Nina Simon Cartoon
The video below shows Nina giving a talk which has similar content to the presentation at the Inclusive Museums Conference.
Our Co-Researchers from Reading College met at MERL for their 3rd workshop. MERL had just held its Apple Day celebration on Sat and we were given some apples to taste, they were very delicious. The picture below shows us tasting various types of English Apples. We were joined by John from the Rix Centre standing on the left, the brown bags contain the different varieties of apples.
Group taste apples from MERL Apple day
We continued to work with the sound boxes. We gave each Co-Researcher a soundbox and asked them to choose one favourite sound that they would like to hear in MERL, we asked them to lead us to an object in the collection that was linked to the sound. Luke and Guillermo choose the horse and cart sound the picture below shows Luke standing by a cart that matched his sound. Luke really enjoyed turning a fly wheel near this exhibit.
Luke finds cart to match horse sound
The picture below shows Guillermo photographing both Rachels they have their soundboxes round their necks Rachel on the left choose the sound of chickens (and Rumena did too) this sound was quite hard to match but we found some roosters on a milk bottle and some bouncy eggs from the shop. Rachel on the right choose the sound of sheep and found this picture of sheep being sheared.
Guillermo photos Rachel and Rachel
Sian choose the sound of the steam engine the picture below shows her playing her sound infront of the engine.
Sian choose the sound of the Steam Engine
Sian also took lots of instant photos, Guillermo did too. After we listened to the sounds with the objects in the MERL collection the group rated the photos withe smilies which are documented below.
Choosing smiley pics
Guillermo choosing his favourite photos
The image below shows Rachel discussing lunch using images of the food we ate and how it is produced on the farm.
Rachel discussing lunch
After a delicious farmers lunch prepared by Robyn helped by Hannah, which included carrots, salad, bread, ham, cheese and home made apple cake with custard…YUM.. we started the second half of the workshop. Nic introduced the group to a special kind of playdough called Squishy Circuits. First we discussed how the dough was made from flour the same basic material as the bread and cake we had eaten for our lunch. We discussed that flour comes from wheat and is milled to make flour. Nic showed us the Squishy Circuit Dough there were two colours, the salt dough which acts as a conductor was green and the sugar dough which is an insulator was orange. Nic explained that if you kept the two lumps of the green dough separate then added a battery with wires going in to each lump of green dough you could create a circuit which would allow an LED to light up. He said the the LED lights have a long leg and a short leg which need to stretch into the separate lumps of green conductive dough. If the LED did not work try turning it the other way round. Everyone had a go and making the lights turn on and off and modelling with the dough.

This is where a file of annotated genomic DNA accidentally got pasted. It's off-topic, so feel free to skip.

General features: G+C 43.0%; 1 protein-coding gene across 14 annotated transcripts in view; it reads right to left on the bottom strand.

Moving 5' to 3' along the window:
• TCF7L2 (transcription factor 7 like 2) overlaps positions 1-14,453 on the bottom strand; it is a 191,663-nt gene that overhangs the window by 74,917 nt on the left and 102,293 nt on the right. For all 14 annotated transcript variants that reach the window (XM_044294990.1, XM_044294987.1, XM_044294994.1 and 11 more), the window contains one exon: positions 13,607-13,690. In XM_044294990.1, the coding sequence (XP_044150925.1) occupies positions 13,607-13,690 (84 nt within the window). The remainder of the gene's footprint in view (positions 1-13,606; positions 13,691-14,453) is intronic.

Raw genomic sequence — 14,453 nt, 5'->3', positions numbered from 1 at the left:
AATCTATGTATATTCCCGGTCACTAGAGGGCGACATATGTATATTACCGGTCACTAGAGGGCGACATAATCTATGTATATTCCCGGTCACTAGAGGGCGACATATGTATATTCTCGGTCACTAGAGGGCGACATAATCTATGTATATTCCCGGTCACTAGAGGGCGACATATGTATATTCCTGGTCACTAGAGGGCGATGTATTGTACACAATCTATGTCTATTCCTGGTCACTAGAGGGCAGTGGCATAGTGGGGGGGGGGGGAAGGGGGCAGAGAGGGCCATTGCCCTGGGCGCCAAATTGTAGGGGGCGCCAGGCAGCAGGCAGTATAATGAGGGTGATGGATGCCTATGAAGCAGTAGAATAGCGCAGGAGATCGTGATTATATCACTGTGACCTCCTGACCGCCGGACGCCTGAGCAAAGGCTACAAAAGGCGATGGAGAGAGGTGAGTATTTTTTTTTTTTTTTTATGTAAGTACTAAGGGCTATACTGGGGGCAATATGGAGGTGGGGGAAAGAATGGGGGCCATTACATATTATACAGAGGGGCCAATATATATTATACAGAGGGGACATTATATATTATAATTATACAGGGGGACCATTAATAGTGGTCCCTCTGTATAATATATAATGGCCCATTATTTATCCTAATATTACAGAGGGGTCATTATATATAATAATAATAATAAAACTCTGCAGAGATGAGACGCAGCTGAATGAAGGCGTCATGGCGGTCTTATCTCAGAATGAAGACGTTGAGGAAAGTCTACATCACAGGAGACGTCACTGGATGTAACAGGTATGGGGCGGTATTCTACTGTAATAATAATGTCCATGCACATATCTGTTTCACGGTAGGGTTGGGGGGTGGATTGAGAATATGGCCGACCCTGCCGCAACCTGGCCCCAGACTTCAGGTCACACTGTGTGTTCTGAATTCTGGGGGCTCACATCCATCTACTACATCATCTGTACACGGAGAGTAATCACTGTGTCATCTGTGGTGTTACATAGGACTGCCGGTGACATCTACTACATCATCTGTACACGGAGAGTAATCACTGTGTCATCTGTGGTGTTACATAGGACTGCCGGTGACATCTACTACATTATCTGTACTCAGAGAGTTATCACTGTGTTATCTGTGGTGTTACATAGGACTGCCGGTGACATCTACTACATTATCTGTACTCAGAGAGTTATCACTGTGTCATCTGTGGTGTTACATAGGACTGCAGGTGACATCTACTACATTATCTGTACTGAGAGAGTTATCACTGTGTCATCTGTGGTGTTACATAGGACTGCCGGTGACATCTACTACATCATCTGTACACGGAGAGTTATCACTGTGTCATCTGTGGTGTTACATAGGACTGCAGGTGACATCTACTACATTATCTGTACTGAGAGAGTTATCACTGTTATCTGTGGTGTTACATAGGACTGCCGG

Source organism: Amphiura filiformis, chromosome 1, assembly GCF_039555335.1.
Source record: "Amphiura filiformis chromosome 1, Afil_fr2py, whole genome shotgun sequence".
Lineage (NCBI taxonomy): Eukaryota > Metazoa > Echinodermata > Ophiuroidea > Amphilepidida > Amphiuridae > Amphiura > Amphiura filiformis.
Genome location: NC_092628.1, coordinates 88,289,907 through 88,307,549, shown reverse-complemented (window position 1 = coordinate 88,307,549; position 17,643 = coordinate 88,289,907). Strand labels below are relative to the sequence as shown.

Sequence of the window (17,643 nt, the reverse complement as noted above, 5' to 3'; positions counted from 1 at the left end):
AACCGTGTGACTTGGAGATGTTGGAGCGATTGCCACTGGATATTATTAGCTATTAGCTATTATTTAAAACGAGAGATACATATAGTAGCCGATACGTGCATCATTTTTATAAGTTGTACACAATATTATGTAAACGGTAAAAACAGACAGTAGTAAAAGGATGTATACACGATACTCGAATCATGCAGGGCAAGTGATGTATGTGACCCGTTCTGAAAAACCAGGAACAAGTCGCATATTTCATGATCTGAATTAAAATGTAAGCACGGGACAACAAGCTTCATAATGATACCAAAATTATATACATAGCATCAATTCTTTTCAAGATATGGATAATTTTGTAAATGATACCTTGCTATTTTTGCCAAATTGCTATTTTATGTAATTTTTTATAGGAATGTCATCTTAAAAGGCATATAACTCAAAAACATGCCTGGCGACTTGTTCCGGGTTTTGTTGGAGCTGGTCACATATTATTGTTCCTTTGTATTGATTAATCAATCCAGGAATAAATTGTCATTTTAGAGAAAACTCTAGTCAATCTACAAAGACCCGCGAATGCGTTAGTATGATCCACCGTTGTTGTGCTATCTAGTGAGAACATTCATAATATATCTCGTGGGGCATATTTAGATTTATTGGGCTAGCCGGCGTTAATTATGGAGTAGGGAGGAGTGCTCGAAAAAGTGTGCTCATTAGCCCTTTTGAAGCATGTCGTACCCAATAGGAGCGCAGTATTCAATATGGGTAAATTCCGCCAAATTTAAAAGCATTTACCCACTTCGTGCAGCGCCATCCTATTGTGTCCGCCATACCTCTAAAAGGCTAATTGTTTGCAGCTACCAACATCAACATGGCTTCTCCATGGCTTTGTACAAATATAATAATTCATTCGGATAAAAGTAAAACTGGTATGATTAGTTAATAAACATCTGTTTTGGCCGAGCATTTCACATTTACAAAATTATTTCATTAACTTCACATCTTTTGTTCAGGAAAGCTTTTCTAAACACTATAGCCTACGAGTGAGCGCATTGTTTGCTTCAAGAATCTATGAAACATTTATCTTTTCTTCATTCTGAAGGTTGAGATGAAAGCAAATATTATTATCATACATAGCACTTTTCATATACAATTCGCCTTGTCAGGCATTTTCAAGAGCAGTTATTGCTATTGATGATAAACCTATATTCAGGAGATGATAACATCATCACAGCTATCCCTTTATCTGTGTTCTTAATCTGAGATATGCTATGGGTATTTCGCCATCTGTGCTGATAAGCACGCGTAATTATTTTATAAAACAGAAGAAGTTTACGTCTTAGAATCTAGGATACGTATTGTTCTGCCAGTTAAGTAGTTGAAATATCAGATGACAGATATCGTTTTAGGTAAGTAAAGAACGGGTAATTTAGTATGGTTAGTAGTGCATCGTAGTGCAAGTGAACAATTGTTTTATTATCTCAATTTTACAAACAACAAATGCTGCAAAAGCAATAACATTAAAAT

Rumena created a Squishy Circuit wtih lots of LEDS
The picture belwo show Rachel and Guilllermo with Cathy making Squishy Circuits.
Rachel and Guillermo created Squish Circuits
After a quick break outside where we had a go at an Apple and Spoon race inspired by MERL apple day the group continued to explore ways to create circuits and learn about how they could trigger or switch something such as a sound, a light or a vibration on or off. Nic showed the group how to use littleBits and we added some content using our sound boxes. The group experimented with turning sounds on and off by various triggers, such as a pressure switch, slider, pulse switch, light sensor.
Sky explores Littlebits
Luke and Cathy explore littleBits
LittleBits Skye and Luke
Sian, Rachel and Guillermo try Littlebits
The picture below shows Guillermo following an illustration of how to connect the littlBits. Each bit joins by magnets and the kit is colour coded to make it easier to use. Our Co-Researchers soon got the hang of how to connect them. We hope it might give our Co-Researchers some ideas about triggering sensory information in different ways in the museum collection at MERL. We will be doing further experiments in future workshops.
We held a very enjoyable, well attended show and tell event at Speke Hall where we presented our research so far into interactive sensory objects. Researchers discussed the sensory boxes in the Great Hall giving the public the chance to find out about our research.